Notice the ability to turn ON/OFF the port and front power LEDs to your liking. There are features such as up to 4-port link aggregation and custom VLAN for the network poweruser. The company has released various firmware updates over the years.

As a switch meant for "hardcore gaming", what they're trying to do is improve ethernet latency and as you can see in the specs sheet, they list a couple of comparisons with "standard gigabit switches" suggesting that especially in congested conditions, the switch can make a significant improvement. For your sound room, if you want, you could do things like increase priority to ports like what I've done here:

As you can see, I've labeled all the devices connected to the 8-port switch. I want to make sure to try to keep the data flowing when playing music which is why the Oppo/Roon streamer plus my Squeezebox Transporter are given "High" priority along with data flow through the Uplink connected to the Server in the other room.

I use my TV-box quite a bit as well for 4K movies and lossless multichannel music streaming and assigned it a "Medium" priority. Likewise, the HTPC can be set at "Medium" for the occasional online gaming. Everything else I kept at "Low" priority; for example, the Yamaha receiver (for network radio) and Vizio TV (Netflix and YouTube) would generally be streaming lower quality lossy non-4K content.

There is a "Critical" priority level setting as well but I see no need to use this... Extreme audiophiles might want to play with this I suppose :-).

So... Can all those expensive "audiophile" network streamers manage priorities like this?

Subjective Audiophile Opinion

Now that we've talked about the features, specs, and what I've done with my set-up, you must be wondering "How does this sound?" For this section, I enlisted my audio "friend" Keaton I. Goulden-Eyre III, Esq. for a few comments as he lives nearby. I brought both the Netgear S8000 and TP-Link switches to him for a listen over a few evenings with the Netgear's port priorities adjusted for his set-up similar to above. As you may recall, he has some of the most polished "golden ears" I know, plus is fully immersed in the "audiophile lifestyle". Since he rarely reads about computer components, has long retired, and doesn't bother searching the Internet for information outside of audiophile magazines and sites like this, I told him this was an "expensive switch" that would improve sound quality compared to others.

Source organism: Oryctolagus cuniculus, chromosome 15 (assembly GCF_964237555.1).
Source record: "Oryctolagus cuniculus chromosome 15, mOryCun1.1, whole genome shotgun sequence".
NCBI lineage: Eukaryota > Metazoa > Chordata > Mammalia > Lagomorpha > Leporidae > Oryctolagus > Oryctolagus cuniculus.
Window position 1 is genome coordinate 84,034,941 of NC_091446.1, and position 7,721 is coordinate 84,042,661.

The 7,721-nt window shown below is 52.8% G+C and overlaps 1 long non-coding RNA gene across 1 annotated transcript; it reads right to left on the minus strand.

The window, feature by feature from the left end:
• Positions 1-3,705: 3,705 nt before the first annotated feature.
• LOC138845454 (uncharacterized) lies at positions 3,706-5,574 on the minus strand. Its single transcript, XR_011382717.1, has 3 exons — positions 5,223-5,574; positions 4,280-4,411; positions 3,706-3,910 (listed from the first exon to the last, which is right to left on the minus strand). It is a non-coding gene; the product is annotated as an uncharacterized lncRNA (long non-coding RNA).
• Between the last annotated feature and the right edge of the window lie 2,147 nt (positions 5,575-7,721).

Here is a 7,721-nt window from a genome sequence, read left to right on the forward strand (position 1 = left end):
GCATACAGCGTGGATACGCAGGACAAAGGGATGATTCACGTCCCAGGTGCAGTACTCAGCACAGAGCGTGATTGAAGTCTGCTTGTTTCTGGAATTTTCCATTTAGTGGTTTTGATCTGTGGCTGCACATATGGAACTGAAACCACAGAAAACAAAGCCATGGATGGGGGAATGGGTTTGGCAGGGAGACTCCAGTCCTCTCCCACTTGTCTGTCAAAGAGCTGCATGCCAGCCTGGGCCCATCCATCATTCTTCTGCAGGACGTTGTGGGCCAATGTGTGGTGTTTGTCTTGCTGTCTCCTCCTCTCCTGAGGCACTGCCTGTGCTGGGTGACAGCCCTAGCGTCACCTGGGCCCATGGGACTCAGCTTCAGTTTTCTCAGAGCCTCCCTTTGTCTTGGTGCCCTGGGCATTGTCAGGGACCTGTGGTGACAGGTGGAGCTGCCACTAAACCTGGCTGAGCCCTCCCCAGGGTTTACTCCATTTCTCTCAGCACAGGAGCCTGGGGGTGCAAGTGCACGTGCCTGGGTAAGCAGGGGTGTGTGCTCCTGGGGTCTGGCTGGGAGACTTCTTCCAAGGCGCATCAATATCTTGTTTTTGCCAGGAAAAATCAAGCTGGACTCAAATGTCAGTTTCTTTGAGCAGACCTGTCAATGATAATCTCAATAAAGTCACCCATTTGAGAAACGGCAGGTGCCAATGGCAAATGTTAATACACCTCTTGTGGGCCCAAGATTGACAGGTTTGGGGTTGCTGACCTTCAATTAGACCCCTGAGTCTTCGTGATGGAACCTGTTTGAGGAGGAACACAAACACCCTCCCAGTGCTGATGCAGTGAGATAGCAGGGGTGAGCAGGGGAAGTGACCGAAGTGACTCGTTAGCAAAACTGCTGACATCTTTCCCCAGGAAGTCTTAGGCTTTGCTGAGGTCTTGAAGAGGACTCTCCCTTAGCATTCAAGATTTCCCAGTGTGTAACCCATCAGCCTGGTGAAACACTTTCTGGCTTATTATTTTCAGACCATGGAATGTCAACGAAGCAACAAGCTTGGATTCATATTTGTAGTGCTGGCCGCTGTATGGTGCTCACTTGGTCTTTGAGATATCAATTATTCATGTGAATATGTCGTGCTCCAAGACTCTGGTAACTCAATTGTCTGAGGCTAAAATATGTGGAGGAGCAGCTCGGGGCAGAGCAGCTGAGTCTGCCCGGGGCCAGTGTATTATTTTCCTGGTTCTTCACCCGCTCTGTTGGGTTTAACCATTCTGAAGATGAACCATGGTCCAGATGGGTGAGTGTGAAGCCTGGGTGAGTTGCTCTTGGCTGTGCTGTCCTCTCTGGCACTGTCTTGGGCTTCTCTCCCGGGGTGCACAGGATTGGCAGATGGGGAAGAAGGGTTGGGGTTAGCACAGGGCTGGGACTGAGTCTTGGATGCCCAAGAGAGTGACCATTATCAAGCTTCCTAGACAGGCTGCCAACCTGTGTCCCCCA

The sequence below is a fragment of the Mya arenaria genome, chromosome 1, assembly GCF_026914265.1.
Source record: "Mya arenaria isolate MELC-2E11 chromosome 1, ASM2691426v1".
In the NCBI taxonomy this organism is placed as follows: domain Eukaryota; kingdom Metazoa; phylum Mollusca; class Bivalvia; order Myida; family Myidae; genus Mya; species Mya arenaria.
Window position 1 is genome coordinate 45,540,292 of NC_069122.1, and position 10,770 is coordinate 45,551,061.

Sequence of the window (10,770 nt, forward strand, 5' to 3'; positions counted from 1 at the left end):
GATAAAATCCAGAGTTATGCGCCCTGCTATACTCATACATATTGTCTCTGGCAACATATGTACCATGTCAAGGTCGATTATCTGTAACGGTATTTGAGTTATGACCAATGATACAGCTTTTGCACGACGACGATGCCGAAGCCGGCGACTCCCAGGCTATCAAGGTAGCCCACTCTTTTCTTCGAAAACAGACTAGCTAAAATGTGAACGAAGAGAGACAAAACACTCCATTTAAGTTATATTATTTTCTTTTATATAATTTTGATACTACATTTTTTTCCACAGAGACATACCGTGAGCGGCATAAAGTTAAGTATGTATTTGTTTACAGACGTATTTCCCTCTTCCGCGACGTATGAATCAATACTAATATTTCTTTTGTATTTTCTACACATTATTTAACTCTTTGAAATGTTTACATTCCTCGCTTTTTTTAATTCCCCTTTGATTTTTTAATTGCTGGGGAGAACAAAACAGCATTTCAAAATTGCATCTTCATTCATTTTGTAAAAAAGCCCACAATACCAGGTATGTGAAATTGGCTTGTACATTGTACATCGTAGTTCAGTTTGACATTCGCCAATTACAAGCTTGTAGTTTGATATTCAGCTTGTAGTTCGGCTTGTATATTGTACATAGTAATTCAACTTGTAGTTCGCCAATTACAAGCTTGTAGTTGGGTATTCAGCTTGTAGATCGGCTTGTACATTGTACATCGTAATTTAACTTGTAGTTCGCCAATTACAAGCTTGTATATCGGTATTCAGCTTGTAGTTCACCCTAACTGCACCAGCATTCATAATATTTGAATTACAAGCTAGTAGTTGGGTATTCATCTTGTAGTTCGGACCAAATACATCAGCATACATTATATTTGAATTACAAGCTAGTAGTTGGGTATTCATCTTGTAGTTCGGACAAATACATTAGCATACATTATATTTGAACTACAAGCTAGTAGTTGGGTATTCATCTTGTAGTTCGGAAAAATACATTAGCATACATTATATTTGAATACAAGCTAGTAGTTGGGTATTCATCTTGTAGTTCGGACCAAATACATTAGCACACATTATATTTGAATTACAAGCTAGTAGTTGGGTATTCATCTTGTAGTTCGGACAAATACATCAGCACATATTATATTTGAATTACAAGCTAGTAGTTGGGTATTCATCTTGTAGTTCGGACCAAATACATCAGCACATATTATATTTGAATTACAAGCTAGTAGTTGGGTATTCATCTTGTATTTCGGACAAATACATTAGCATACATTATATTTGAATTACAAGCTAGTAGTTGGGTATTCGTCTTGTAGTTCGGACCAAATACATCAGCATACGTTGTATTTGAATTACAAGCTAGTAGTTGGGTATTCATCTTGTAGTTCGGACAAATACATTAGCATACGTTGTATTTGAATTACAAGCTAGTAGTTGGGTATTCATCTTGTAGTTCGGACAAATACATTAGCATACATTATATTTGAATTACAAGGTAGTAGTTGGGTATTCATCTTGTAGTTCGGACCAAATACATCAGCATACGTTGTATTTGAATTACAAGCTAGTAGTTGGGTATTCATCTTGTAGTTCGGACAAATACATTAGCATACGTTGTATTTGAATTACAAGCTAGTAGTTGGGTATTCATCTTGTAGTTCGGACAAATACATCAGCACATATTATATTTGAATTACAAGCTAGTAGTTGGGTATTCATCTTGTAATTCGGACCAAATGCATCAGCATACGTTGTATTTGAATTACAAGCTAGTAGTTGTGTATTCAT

Take it away Keaton...


Thank you for the opportunity to lend my heightened auditory abilities and depth of experience, my plebeian friend Archimago.

You showed me this video review of the aesthetically-challenged JCAT M12 Gold using a few seconds of Melody Gardot's Live In Europe as demo the other night. The reviewer claims that the expensive switch sounded better. Clearly, YouTube audio sounds terrible (blurry, low resolution, noisy, constrained soundstage, lacking in microdynamics) compared to real hi-fi. Utterly ridiculous comparison. [Ed. I agree!]

The difference this switch made to my second tier digital sound system (digital is always second tier compared to my analogue system of course) was startling even for me. The "TP-Link" sounded light, hollow, impotent, with an obvious digital sheen that would have sent lesser men running from the room in hysterical fits. In contrast, this "Netgear" felt and looked solid. It thus exuded a certain sense of masculine "presence", vivified "air", and conjured up the Moscow Symphony Orchestra on the classic Liszt: Piano Concertos (Mercury Living Presence, recorded 1962) treating the listener with increased soundstage - qualities I have rarely heard with lesser digital audio components.

Tonality was made more natural through this switch. My wife commented on some Diana Krall music the other night - for example, how "real" the disembodied voice sounded, expertly balanced with piano, bass, shimmer of the cymbal and beautifully understated Hammond B-3 on "Temptation" (The Girl In The Other Room). I also noticed a distinct uptick in dynamics switching over from the TP-Link to the Netgear. Have a listen to the audiophile classic "Gaia" from James Taylor's Hourglass for a brief but sweet taste of well recorded dynamics reminiscent of my favourite Royal DeMaria Chardonnay winter harvest. On a proper sound system, the conveyance of subtlety/gentleness with the suddenly thunderous bass at 4:10 was rendered epiphanic through this switch. [Ed. full-range playback <30Hz recommended, and check out the multichannel SACD of this as well!]